9. President of the parc naturel régional du golfe du Morbihan
  10. A local councillor in Vannes

On top of these ten roles listed by Le Monde, we could add another as corporate registries in France say he’s also an administrateur of a company called Equipements du Morbihan making it 11 jobs but this entry could be old and he’s stepped down. Either way it’s a lot. For context in France there’s a tradition of accumulating roles, a mayor of a village can sit on a regional government and until a decade ago many parliamentary members had other roles as mayors and ministers until reforms put a halt to the practice at the higher levels of government. So Lappartient doing several roles is quasi-normal but as Le Monde says with an ironic tone, ten jobs makes him a “champion” multitasker.

Office politics
Interestingly there have been several articles in Le Monde of late featuring Lappartient (see here and here ,with the interesting nugget that Igor Makarov sailed into the Bay of Arzon just off the coast of Sarzeau – where Lappartient was the mayor – in August 2017, weeks before Lappartient was first elected as UCI President). James Bond author Ian Fleming once wrote “Once is happenstance. Twice is coincidence. Three times is enemy action” and it’s almost as if someone is briefing against Lappartient via Le Monde. L’Equipe reports that in the wake of these articles Lappartient has written to the CNOSF members to reassure them that he will give up some roles, such as the parks gig. And so he should be explaining, pointing out all these jobs is normal and any electorate ought to be informed and question the candidate’s ability to do the job, including if they have sufficient time and energy.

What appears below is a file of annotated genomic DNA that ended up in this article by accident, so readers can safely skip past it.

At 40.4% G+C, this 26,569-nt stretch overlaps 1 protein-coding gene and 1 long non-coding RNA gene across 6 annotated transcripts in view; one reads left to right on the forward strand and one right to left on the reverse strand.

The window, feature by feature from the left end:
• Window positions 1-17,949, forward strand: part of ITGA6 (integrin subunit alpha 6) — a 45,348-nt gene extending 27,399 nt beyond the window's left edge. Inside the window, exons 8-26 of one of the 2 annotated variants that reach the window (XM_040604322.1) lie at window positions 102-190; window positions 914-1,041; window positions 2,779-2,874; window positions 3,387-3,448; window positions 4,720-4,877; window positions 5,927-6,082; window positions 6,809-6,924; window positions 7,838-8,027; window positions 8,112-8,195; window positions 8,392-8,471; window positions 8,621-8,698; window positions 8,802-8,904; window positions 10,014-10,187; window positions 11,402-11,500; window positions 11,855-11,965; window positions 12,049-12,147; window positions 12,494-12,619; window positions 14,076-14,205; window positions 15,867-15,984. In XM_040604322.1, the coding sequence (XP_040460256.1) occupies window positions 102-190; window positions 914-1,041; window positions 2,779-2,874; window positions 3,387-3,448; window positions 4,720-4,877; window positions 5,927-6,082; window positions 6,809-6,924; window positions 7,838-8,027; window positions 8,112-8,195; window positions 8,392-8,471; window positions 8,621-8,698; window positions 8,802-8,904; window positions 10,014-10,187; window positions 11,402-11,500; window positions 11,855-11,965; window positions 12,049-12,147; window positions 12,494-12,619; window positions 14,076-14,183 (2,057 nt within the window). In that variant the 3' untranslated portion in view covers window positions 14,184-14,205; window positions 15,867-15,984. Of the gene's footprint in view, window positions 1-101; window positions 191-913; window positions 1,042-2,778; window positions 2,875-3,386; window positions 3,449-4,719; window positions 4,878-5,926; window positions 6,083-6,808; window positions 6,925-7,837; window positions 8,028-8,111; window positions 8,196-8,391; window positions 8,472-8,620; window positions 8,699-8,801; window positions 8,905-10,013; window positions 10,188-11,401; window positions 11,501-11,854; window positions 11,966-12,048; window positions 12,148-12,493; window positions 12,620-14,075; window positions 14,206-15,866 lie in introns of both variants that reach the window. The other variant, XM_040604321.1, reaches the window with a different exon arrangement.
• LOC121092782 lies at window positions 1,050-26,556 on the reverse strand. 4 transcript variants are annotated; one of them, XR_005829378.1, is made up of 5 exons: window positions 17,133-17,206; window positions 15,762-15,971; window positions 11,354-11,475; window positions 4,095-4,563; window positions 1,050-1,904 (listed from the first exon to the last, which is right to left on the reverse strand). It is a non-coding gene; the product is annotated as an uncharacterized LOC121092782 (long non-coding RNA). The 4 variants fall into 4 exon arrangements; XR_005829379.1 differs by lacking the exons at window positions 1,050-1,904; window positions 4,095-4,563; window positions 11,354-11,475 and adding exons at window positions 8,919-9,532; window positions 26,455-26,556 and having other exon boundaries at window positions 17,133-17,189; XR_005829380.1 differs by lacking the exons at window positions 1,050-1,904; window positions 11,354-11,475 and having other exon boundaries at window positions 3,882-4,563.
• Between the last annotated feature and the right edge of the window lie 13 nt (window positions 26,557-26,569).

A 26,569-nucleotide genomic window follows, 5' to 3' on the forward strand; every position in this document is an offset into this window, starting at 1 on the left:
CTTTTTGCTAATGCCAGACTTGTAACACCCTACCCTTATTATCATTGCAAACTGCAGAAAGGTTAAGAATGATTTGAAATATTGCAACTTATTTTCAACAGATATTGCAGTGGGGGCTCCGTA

Just going by the headlines alone and the recriminations with the previous president, taking on the top job at the CNOSF sounds like a poisoned chalice but in a world where these jobs often go to ex-athletes (Henriques was a footballer), perhaps Lappartient as more of a politician can find a way through? He’s also putting his name to the French performance at the Paris Olympics and partly through all the infighting that led to Henriques’s resignation, expectations of a triumphant home haul of gold are probably low. It’s the cycling equivalent of taking a turn into a headwind.